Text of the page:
Experiences are implemented in mass production
There is still no definitive statement as to how many XL1s should be built beyond the first small series of 50 vehicles. And the Lower Saxony persistently remain silent about the purchase price or the leasing rate. But at least with the technology of the XL1, they still have big plans.
"That is the blueprint for the plug-in hybrid in the modular transverse toolkit," says Hackenberg. Even if the electric motor there has more power and is first coupled with a four-cylinder petrol engine instead of a two-cylinder diesel, the experience of the XL1 makes the economy models for the Golf class possible: "Here we learned what we are doing there be able to implement large-scale production. "
The test drive with the XL1 has now lasted over two hours and the unusual shape has almost been forgotten. You have got used to the idiosyncratic engine noise as well as to the steering without power assistance and the view from the Porsche perspective and slowly the car hardly feels any more than a Jetta Hybrid.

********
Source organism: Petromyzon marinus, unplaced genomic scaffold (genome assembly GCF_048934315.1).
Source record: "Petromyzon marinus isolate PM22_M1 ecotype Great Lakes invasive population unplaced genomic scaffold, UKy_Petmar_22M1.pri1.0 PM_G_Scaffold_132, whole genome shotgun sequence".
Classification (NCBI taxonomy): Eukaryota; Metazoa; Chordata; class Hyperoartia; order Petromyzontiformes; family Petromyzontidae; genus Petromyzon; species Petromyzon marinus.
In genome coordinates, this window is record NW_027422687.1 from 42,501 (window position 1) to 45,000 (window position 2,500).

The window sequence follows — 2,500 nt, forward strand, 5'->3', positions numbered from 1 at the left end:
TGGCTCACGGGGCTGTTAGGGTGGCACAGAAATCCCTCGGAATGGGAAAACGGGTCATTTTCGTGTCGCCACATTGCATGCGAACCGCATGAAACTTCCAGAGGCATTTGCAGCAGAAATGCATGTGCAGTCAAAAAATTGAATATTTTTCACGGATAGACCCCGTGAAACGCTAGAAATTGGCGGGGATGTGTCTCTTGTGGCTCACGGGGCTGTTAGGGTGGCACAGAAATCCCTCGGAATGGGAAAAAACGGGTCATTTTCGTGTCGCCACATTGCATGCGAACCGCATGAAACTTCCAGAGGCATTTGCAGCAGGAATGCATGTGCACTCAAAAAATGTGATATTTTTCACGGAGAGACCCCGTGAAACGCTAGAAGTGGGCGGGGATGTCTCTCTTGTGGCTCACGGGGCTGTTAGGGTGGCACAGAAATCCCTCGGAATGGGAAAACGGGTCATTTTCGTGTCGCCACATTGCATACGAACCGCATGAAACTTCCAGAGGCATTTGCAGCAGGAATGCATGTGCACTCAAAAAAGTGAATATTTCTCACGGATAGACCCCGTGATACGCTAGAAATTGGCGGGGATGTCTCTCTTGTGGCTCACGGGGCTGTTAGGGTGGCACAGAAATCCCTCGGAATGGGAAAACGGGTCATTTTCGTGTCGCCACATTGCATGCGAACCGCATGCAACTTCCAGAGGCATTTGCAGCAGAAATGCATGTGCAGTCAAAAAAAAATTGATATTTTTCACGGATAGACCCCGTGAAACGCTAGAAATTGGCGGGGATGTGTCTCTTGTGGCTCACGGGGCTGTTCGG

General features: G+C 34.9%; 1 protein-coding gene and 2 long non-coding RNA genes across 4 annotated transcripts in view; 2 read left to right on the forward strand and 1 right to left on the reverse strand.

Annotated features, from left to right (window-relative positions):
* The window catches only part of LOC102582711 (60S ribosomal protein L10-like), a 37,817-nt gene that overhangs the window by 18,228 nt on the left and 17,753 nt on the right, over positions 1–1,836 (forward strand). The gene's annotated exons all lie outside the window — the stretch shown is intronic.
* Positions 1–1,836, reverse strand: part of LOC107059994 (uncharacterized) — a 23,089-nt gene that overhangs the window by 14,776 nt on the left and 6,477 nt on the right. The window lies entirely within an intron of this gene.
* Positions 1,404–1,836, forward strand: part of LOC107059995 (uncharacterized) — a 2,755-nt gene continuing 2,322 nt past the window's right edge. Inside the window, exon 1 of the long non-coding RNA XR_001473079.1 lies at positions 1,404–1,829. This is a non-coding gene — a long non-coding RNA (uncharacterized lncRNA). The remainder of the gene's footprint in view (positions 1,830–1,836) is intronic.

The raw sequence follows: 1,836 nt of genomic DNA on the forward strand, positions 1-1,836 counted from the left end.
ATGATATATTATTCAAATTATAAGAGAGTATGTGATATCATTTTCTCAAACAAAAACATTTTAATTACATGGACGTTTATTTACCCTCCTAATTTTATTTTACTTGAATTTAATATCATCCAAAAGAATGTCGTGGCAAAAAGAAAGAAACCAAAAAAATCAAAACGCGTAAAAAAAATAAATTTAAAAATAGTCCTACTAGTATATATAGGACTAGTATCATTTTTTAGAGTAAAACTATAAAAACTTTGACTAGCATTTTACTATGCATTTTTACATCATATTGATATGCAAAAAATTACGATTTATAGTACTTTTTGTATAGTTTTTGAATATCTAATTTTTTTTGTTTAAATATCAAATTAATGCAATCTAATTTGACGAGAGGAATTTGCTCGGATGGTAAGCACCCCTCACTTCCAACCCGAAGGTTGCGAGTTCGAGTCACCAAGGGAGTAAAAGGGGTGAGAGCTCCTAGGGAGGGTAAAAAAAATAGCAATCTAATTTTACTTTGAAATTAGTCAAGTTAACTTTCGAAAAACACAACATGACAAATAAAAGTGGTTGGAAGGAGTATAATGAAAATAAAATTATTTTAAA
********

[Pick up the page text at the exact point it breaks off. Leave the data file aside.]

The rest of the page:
Drive 500 kilometers and fill up for just under 15 euros
So that you don’t forget what kind of special vehicle you are driving, you have to keep looking at the on-board computer, which at the end of the test drive leveled off at 1.6 liters. Without running the battery completely empty. "With a remaining range of more than 30 kilometers, that would have been enough for a total of 1.2 or 1.3 liters," says developer Volckaert. He seems satisfied.
At the end of the test drive, however, the engineer is even more looking forward to a visit to the petrol station than looking at the on-board computer. What makes normal drivers blush with anger at times elicits little more than a smile: "Drive 500 kilometers and then fill up for less than 15 euros – the work on the XL1 was worth it for that alone."
The trip to the test drive with the XL1 was supported by Volkswagen. You can find our standards of transparency and journalistic independence at www.axelspringer.de/unabhaengigkeit